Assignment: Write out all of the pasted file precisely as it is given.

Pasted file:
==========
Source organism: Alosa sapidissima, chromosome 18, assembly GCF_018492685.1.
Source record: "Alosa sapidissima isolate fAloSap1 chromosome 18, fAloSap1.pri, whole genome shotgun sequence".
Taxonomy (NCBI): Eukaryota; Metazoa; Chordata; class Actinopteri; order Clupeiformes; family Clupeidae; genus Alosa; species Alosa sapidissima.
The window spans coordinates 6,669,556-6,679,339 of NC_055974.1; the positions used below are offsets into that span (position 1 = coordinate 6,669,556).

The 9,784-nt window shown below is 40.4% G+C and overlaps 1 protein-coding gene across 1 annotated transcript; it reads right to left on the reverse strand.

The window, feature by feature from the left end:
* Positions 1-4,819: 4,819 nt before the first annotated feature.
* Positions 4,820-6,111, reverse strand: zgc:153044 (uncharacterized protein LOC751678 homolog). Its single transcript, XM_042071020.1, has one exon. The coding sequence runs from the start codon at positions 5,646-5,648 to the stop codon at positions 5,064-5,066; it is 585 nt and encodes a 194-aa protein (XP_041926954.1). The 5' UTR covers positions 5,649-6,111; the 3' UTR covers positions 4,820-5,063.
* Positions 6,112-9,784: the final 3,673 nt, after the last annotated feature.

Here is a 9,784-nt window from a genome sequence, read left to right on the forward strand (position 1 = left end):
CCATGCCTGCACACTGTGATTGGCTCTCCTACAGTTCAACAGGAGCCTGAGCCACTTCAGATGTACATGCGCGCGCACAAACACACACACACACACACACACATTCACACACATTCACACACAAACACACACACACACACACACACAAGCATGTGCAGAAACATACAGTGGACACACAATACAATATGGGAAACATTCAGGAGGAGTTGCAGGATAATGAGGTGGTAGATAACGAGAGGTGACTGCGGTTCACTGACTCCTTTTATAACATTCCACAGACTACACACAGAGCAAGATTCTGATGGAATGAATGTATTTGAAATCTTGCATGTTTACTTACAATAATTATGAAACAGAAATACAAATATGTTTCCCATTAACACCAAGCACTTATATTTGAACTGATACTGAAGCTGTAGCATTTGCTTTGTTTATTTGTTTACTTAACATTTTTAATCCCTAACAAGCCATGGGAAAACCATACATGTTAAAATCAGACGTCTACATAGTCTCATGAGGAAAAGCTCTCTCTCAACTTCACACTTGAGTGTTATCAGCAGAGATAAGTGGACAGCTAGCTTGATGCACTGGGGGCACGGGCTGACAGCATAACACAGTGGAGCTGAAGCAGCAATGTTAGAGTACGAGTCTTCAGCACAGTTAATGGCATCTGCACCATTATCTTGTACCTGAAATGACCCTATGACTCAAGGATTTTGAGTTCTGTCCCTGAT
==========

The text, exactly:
Source organism: Alosa sapidissima, chromosome 18, assembly GCF_018492685.1.
Source record: "Alosa sapidissima isolate fAloSap1 chromosome 18, fAloSap1.pri, whole genome shotgun sequence".
Taxonomy (NCBI): Eukaryota; Metazoa; Chordata; class Actinopteri; order Clupeiformes; family Clupeidae; genus Alosa; species Alosa sapidissima.
The window spans coordinates 6,669,556-6,679,339 of NC_055974.1; the positions used below are offsets into that span (position 1 = coordinate 6,669,556).

The 9,784-nt window shown below is 40.4% G+C and overlaps 1 protein-coding gene across 1 annotated transcript; it reads right to left on the reverse strand.

The window, feature by feature from the left end:
* Positions 1-4,819: 4,819 nt before the first annotated feature.
* Positions 4,820-6,111, reverse strand: zgc:153044 (uncharacterized protein LOC751678 homolog). Its single transcript, XM_042071020.1, has one exon. The coding sequence runs from the start codon at positions 5,646-5,648 to the stop codon at positions 5,064-5,066; it is 585 nt and encodes a 194-aa protein (XP_041926954.1). The 5' UTR covers positions 5,649-6,111; the 3' UTR covers positions 4,820-5,063.
* Positions 6,112-9,784: the final 3,673 nt, after the last annotated feature.

Here is a 9,784-nt window from a genome sequence, read left to right on the forward strand (position 1 = left end):
CCATGCCTGCACACTGTGATTGGCTCTCCTACAGTTCAACAGGAGCCTGAGCCACTTCAGATGTACATGCGCGCGCACAAACACACACACACACACACACACATTCACACACATTCACACACAAACACACACACACACACACACACAAGCATGTGCAGAAACATACAGTGGACACACAATACAATATGGGAAACATTCAGGAGGAGTTGCAGGATAATGAGGTGGTAGATAACGAGAGGTGACTGCGGTTCACTGACTCCTTTTATAACATTCCACAGACTACACACAGAGCAAGATTCTGATGGAATGAATGTATTTGAAATCTTGCATGTTTACTTACAATAATTATGAAACAGAAATACAAATATGTTTCCCATTAACACCAAGCACTTATATTTGAACTGATACTGAAGCTGTAGCATTTGCTTTGTTTATTTGTTTACTTAACATTTTTAATCCCTAACAAGCCATGGGAAAACCATACATGTTAAAATCAGACGTCTACATAGTCTCATGAGGAAAAGCTCTCTCTCAACTTCACACTTGAGTGTTATCAGCAGAGATAAGTGGACAGCTAGCTTGATGCACTGGGGGCACGGGCTGACAGCATAACACAGTGGAGCTGAAGCAGCAATGTTAGAGTACGAGTCTTCAGCACAGTTAATGGCATCTGCACCATTATCTTGTACCTGAAATGACCCTATGACTCAAGGATTTTGAGTTCTGTCCCTGAT